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Missouri permits anyone to obtain medical marijuana cards

Dec 4

 

In just a few minutes and a little over $100, you may be eligible to participate in Missouri's medical marijuana program. A clinic in St. Louis offered a discount on St. Patrick's Day. Are you hesitant to leave your home? Make an appointment online. There are no medical records needed.

 

The brand new Missouri program is under intense examination, not just by lawmakers. Doctors are worried about loopholes in Missouri's current program, which includes telemedicine as well as the lack of control over certifying patients to use medical marijuana.

 

"If this is how we'll prescreen individuals so that they can get their cards, then let's go straight to formalities and get straight to recreational, and let everyone have it." Dr. George Edwards, who is a doctor who certifies patients from Independence.

 

In the 33 states which have legalized medical marijuana, There are a variety of ways to ensure that oversight is in place. The program director of Missouri medical card requirements explain and stated that he began hearing doctors' concerns in the autumn. But the state did not establish regulations that allow the agency to conduct an examination of doctors or revoke their licenses until February.

 

"That gives you the opportunity to be deceived."

 

More than 41,000 residents in Missouri have a medical marijuana card. Amendment 2, that legalized medical marijuana defined the conditions and left the process of obtaining a certificate up to the Section for Medical Marijuana Regulation.

 

To be eligible for a card, the patient must be able to have a Missouri-certified physician complete a form of certification. Doctors have to list the qualifying conditions on the application form. It could be epilepsy, cancer, or PTSD.

 

In accordance with state certification forms, doctors must also examine the medical history of a patient or medical records.

 

Roark Family Health as well as the Medical Spa is operated and owned by Dr. Lisa Roark in Cassville in the southwest corner of the state. Since she has witnessed the difficulties in reviewing documents, she requests a patient's medical details. Some patients had trouble getting the documents.

 

She claims she doesn't need to look over the papers when the patients are minors.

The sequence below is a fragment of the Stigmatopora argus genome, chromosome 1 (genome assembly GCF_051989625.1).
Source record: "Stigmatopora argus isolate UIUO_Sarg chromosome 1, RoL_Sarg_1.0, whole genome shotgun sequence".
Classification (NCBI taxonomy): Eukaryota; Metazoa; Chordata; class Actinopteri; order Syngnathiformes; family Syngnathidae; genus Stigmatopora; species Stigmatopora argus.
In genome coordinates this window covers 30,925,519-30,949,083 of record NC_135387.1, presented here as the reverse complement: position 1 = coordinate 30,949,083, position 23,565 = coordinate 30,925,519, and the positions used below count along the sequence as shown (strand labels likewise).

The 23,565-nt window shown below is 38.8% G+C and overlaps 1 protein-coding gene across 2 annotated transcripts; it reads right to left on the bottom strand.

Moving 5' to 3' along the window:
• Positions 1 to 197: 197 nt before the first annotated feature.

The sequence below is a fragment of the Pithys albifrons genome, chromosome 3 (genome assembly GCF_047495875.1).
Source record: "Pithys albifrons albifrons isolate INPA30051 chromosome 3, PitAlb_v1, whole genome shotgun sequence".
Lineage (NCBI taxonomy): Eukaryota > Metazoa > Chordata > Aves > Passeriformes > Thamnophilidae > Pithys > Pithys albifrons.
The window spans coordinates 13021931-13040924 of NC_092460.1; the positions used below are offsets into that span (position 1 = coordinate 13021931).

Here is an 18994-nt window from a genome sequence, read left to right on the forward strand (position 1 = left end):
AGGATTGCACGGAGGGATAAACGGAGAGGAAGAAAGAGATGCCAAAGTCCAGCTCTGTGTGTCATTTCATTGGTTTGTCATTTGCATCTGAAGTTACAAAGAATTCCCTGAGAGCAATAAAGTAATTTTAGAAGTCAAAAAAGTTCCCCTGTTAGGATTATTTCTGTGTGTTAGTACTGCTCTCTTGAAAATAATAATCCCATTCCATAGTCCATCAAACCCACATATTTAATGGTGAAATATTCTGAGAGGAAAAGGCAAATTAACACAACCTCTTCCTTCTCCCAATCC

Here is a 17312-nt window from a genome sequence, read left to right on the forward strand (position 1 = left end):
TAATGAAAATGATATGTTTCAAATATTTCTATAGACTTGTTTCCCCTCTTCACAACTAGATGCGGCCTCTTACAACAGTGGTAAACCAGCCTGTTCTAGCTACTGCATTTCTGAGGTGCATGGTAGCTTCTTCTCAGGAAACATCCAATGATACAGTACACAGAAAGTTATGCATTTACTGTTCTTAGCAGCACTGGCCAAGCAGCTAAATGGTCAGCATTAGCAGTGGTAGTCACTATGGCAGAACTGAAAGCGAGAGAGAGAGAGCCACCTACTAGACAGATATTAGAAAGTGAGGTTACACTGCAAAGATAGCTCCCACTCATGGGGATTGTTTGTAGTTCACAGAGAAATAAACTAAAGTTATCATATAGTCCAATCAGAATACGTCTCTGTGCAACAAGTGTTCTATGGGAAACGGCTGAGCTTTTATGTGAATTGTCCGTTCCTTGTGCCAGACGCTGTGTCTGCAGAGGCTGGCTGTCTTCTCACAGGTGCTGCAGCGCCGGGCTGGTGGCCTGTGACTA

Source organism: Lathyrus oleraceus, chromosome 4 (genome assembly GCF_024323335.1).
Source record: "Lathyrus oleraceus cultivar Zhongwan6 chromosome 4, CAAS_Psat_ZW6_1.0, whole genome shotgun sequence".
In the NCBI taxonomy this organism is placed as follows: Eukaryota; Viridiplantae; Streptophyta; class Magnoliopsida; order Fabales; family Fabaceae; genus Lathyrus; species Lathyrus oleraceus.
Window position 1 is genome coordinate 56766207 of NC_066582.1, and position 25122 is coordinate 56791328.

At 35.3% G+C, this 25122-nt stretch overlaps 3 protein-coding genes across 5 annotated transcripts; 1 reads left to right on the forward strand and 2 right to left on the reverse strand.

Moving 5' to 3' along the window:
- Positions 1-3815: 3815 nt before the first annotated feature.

Roark stated, "If a parent asks me to look over their medical records, I'll gladly review their records however they do not have to show proof of that they have done so." "I only require an entire medical background.

 

Roark explains that a complete medical history involves asking patients about their allergies, medications and surgeries, medical issues and how long they've been in the hospital, what medicines they are currently taking, and any other signs.

 

Roark says she's not worried over the fact that her process of certification permits for use in recreational settings.

 

Roark said that he doesn't believe that cannabis should be used to enjoy recreational activities. Roark said "I believe that everyone who utilizes cannabis for medical reasons is doing it because they need to." It could be because they are stressed and need to relax, or perhaps they require assistance sleeping.

 

Jon Patterson, Lee's Summit Republican state representative, said that if the plan is to be a medical marijuana program the procedure should be conducted in a way that is in line with the way that medicine is applied. "Observing the patient's medical history, physical examination as well as the paperwork and execution are all crucial. Instead of speaking to someone on the phone, take an online survey and send the certificate once they have paid for the service.

 

Telemedicine The Future of Telemedicine

 

According to the website of state, Telemedicine is a viable option in the event that it doesn't require an in-person encounter. This is among the most frequent complaints received by doctors.

The state has approved telemedicine following consultation with the Missouri Board of Registration for the Healing Arts. This board oversees medical licenses. Fraker states that "If the telehealth method is adequate or appropriate for an evaluation in another field the same should be adequate or suitable to be used in an examination using marijuana for medical purposes."

 

According to the form for certification, the physician must be able to prove that they have "met and examined qualifying patients." The state doesn't keep any documentation about whether the certification was granted through telemedicine or in person.

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